By an 85-24, parliament last week voted to legalise same-sex marriage, putting Denmark on an equal footing with other Scandinavian countries like Iceland and Sweden that allow full marriage equality for gay and lesbian couples.
Same-sex couples will be able to marry in the church of their choice, but resistent vicars will not be obliged to perform the weddings. Under the new law, if a vicar declines to perform the service, the couple would be required to find one themselves.
New marriage rites were written up by ten of the Church of Denmark’s eleven bishops. A new ceremony was needed after bishops ruled that the current one can only be used to wed heterosexual couples.
“One of the biggest differences is the use of terms like ‘couples’ and ‘spouses’, rather than ‘man’ and ‘woman’,” Keld Holm, the bishop of Aarhus, told Berlingske newspaper. “Some biblical stories are also hard to use, like the creation story of one man and one woman, so we have suggested other passages.”
Holm stressed that the new rites are only suggestions and that individual vicars can use the Bible as they choose.
One of the prayers the bishops included in the new ceremony reads: “Dear God, Heavenly Father. Our lives are in your hand. You follow us through the days and nights. We thank you for the people we share our life with, for every loving glance, in whose light we have matured, and for each meeting: which has opened the world. We ask you, spread your loving sky above us and strengthen us by your grace, so we never hesitate to put our lives in each other’s hands. Amen.”
Although the church minister, Manu Sareen (Radikale), praised the new rites as “beautiful, open and flexible”, some members of the religious community are not convinced.
Lise Lotte Rebel, the bishop of Helsingør, said that the new ceremony turns the focus away from God.
“They seem to accentuate the romantic notion of love between people. This creates a major theological problem,” Rebel told Jylland’s-Posten newspaper.
While same-sex and heterosexual couples will be wed using different rituals, their marriage status will be equal.
John Buie, a gay American living in Denmark with his Danish partner (see related story below), is glad that the two ceremonies will grant equal status.
“The last time the bishops considered this issue, they created a ritual that they themselves said gave same-sex couples second-class status.”
In 1989, Denmark became the first country in the world to allow civil partnerships between couples of the same gender, and with the expected law change, the approximately 4,100 couples in registered partnerships will automatically be granted the status of marriage.
Sareen lauded the “historic” law change. “In 1989 people were given the opportunity to register their partnerships at City Hall,” Sareen told Politiken. “But now that we have given them the opportunity to get married, we have lifted the level of equality to a whole new level. Couples of the same sex will be put on the same footing as couples of a different sex and that is a huge change.”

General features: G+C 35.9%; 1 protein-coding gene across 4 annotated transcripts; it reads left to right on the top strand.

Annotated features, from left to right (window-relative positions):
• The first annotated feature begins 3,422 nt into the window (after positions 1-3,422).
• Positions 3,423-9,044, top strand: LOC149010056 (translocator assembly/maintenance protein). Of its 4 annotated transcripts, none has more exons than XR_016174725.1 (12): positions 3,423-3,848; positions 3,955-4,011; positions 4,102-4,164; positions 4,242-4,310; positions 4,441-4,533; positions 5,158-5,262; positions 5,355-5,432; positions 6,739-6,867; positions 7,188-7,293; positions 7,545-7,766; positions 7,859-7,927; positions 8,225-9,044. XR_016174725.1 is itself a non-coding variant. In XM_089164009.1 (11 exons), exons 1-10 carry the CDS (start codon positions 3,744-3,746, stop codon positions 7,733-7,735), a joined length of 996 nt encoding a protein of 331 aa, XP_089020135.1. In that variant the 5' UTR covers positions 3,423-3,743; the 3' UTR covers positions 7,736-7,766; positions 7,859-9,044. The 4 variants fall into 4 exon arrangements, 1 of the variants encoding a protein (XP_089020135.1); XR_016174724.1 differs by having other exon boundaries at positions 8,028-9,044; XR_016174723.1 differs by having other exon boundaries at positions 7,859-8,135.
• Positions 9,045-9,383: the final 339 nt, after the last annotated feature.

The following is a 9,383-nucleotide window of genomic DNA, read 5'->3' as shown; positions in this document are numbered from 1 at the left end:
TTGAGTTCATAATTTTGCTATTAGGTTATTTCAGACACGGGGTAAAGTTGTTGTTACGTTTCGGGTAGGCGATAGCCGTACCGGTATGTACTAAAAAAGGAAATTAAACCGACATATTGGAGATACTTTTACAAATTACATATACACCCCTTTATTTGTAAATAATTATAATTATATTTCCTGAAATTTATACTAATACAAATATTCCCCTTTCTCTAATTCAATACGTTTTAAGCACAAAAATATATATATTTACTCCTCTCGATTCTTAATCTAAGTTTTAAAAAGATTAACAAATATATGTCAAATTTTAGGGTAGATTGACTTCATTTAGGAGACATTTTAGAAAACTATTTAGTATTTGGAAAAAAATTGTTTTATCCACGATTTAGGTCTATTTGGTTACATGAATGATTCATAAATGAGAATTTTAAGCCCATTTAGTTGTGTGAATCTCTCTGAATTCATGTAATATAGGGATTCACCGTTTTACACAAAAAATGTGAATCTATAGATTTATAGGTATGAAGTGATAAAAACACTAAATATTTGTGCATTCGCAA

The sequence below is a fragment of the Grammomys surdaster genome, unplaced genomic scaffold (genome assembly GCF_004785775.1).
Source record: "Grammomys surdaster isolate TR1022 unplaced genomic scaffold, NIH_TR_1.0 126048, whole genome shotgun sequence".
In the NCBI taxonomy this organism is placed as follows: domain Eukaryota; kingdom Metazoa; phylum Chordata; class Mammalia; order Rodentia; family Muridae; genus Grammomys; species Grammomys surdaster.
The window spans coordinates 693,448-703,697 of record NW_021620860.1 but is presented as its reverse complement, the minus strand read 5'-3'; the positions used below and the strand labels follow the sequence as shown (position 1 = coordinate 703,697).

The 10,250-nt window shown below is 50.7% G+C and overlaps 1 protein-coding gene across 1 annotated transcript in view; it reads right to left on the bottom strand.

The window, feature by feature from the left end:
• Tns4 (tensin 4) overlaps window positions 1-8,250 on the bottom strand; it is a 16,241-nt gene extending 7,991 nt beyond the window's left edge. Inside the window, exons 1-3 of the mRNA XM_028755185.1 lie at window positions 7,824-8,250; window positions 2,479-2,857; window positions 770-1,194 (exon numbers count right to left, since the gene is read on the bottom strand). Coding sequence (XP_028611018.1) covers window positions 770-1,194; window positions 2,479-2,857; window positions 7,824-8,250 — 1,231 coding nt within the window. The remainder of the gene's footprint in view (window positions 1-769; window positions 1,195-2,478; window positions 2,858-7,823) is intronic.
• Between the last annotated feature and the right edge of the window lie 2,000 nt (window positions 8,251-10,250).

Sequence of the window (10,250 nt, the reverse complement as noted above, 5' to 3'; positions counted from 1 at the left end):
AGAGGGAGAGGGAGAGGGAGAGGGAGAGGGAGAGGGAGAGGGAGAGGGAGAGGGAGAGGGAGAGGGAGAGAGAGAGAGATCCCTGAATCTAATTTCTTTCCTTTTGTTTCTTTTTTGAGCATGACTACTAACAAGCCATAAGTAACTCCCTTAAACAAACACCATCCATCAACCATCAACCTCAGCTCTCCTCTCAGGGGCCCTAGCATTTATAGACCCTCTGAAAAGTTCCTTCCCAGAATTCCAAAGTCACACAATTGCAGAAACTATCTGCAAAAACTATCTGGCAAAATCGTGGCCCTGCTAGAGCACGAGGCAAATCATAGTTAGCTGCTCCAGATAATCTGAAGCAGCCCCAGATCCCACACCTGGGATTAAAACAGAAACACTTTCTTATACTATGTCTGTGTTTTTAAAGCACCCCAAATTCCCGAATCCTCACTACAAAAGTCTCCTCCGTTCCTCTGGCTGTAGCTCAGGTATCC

Sareen added that allowing vicars to decline to marry same-sex couples meant that parliament was not infringing on the Church of Denmark’s right to make its own theological reading.
“We are giving vicars the opportunity to say no. That’s what’s so fantastic about this proposal. On the one hand it allows same sex couples the opportunity to get married,” Sareen said. “But at the same time, we’re reaching out to priests and saying that those who don’t want to wed homosexual couples don’t have to. We recognise that when dealing with theology, you have to accept there will be different interpretations.”
This view was not shared by the Kristendemokraterne (KD) – who currently have no seats in parliament – and who are now threatening to launch a class action law suit against the state.
“Parliament is infringing religious freedom and in doing so violates the constitution. That is why we are working on a lawsuit against the state to protect religious freedom and protect people who feel the law infringes their right to practice their faith,” Per Ørum Jørgensen, KD’s chairman, said.
Overall, however, support for the legislation was overwhelming, with the prime minister, Helle Thorning-Schmidt (Socialdemokraterne), also marking the “historic occasion” on her Facebook page.
“Today, we allow homosexual couples to enter into marriage on the same footing as any others – something that Socialdemokraterne has fought for, for many years,” Thorning-Schmidt wrote.
Among the parties in parliament, only the right-wing Dansk Folkeparti voted against the law, while party leaders from the opposition (Venstre and Konservative) granted their MPs the right to vote according to their conscience. All other parties voted in favour.